In this first English publication of a well-known and widely respected Italian scholar, readers will encounter the preeminent interpreter of the works of Maurice Merleau-Ponty engaged in a dialogue of critical concern to contemporary philosophy. In subtle and sensitive language eminently suited to the style and substance of Merleau-Ponty's own writings, Mauro Carbone fashions four essays around a central theme-the relations of the sensible and the intelligible, and of philosophy and non-philosophy-that occupied Merleau-Ponty in his later work.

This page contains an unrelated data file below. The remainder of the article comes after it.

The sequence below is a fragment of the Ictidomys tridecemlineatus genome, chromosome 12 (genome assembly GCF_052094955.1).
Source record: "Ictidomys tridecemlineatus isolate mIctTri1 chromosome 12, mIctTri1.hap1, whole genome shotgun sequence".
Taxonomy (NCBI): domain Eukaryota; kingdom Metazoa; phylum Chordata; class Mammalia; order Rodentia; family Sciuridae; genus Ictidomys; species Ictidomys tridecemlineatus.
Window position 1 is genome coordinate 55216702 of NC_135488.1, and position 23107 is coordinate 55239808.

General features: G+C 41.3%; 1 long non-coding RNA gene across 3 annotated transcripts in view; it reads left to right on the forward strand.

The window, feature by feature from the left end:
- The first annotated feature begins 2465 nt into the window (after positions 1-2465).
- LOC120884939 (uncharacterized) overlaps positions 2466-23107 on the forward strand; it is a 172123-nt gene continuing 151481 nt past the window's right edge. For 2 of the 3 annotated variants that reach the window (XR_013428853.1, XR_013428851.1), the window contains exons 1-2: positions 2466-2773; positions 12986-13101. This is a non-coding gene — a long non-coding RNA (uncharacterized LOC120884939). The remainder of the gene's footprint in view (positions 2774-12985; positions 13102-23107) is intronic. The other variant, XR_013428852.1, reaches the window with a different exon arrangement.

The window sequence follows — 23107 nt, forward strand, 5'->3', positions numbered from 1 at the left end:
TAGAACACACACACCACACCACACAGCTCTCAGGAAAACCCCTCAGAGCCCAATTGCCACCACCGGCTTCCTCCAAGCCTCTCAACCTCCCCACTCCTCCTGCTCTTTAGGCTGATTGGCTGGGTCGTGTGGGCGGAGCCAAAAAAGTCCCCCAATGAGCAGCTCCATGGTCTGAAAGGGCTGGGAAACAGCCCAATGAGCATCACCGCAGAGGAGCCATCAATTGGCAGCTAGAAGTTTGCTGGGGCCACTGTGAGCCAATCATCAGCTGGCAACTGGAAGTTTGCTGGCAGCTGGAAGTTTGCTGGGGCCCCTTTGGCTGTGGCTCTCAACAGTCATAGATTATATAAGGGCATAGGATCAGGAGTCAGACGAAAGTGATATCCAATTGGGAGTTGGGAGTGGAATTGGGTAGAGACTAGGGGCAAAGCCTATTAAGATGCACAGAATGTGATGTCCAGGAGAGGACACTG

An original and innovative interpretation of the ontology of Merleau-Ponty--and themselves a significant contribution to the field of Continental thought--these essays constitute a sustained exploration of what Merleau-Ponty detected, and greeted, as a "mutation within the relations of man and Being," which would provide him with the basis for a new idea of philosophy or "a-philosophy." In lucid, often elegant terms, Carbone analyzes key elements of Merleau-Ponty's thought in relation to Proust's Recherche, Hegel's Phenomenology of Spirit, the new biology of Von Uexküll, Rimbaud's Lettre du voyant, and Heidegger's conception of "letting-be." His work clearly demonstrates the vitality of Merleau-Ponty's late revolutionary philosophy by following its most salient, previously unexplored paths. This is essential reading for any scholar with an interest in Merleau-Ponty, in the questions of embodiment, temporality and Nature, or in the possibility of philosophy today.